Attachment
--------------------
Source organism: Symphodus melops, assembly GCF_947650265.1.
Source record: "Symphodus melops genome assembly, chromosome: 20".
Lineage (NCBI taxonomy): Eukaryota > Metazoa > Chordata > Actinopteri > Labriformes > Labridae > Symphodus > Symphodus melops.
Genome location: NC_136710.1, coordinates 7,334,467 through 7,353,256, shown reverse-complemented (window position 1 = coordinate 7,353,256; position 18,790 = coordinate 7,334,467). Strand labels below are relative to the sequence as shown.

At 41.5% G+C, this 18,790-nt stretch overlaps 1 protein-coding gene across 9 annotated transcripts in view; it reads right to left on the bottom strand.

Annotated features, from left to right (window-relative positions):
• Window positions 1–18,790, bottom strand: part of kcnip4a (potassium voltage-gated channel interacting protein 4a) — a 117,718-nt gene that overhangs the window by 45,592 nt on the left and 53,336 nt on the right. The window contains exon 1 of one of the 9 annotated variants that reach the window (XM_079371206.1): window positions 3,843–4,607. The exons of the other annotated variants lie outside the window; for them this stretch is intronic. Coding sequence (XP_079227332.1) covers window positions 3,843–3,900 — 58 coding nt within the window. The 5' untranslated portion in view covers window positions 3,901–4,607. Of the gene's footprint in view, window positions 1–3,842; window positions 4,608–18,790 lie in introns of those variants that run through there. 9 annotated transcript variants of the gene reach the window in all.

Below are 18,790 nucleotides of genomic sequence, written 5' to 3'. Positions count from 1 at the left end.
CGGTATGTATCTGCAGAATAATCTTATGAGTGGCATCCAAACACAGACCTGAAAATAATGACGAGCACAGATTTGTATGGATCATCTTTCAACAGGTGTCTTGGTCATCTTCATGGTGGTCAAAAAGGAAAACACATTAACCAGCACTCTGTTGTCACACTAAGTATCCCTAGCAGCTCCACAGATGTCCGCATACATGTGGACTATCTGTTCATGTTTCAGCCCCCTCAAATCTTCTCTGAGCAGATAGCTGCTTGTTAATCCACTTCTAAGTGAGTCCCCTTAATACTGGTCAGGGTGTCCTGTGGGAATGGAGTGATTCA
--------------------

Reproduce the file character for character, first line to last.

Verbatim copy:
Source organism: Symphodus melops, assembly GCF_947650265.1.
Source record: "Symphodus melops genome assembly, chromosome: 20".
Lineage (NCBI taxonomy): Eukaryota > Metazoa > Chordata > Actinopteri > Labriformes > Labridae > Symphodus > Symphodus melops.
Genome location: NC_136710.1, coordinates 7,334,467 through 7,353,256, shown reverse-complemented (window position 1 = coordinate 7,353,256; position 18,790 = coordinate 7,334,467). Strand labels below are relative to the sequence as shown.

At 41.5% G+C, this 18,790-nt stretch overlaps 1 protein-coding gene across 9 annotated transcripts in view; it reads right to left on the bottom strand.

Annotated features, from left to right (window-relative positions):
• Window positions 1–18,790, bottom strand: part of kcnip4a (potassium voltage-gated channel interacting protein 4a) — a 117,718-nt gene that overhangs the window by 45,592 nt on the left and 53,336 nt on the right. The window contains exon 1 of one of the 9 annotated variants that reach the window (XM_079371206.1): window positions 3,843–4,607. The exons of the other annotated variants lie outside the window; for them this stretch is intronic. Coding sequence (XP_079227332.1) covers window positions 3,843–3,900 — 58 coding nt within the window. The 5' untranslated portion in view covers window positions 3,901–4,607. Of the gene's footprint in view, window positions 1–3,842; window positions 4,608–18,790 lie in introns of those variants that run through there. 9 annotated transcript variants of the gene reach the window in all.

Below are 18,790 nucleotides of genomic sequence, written 5' to 3'. Positions count from 1 at the left end.
CGGTATGTATCTGCAGAATAATCTTATGAGTGGCATCCAAACACAGACCTGAAAATAATGACGAGCACAGATTTGTATGGATCATCTTTCAACAGGTGTCTTGGTCATCTTCATGGTGGTCAAAAAGGAAAACACATTAACCAGCACTCTGTTGTCACACTAAGTATCCCTAGCAGCTCCACAGATGTCCGCATACATGTGGACTATCTGTTCATGTTTCAGCCCCCTCAAATCTTCTCTGAGCAGATAGCTGCTTGTTAATCCACTTCTAAGTGAGTCCCCTTAATACTGGTCAGGGTGTCCTGTGGGAATGGAGTGATTCA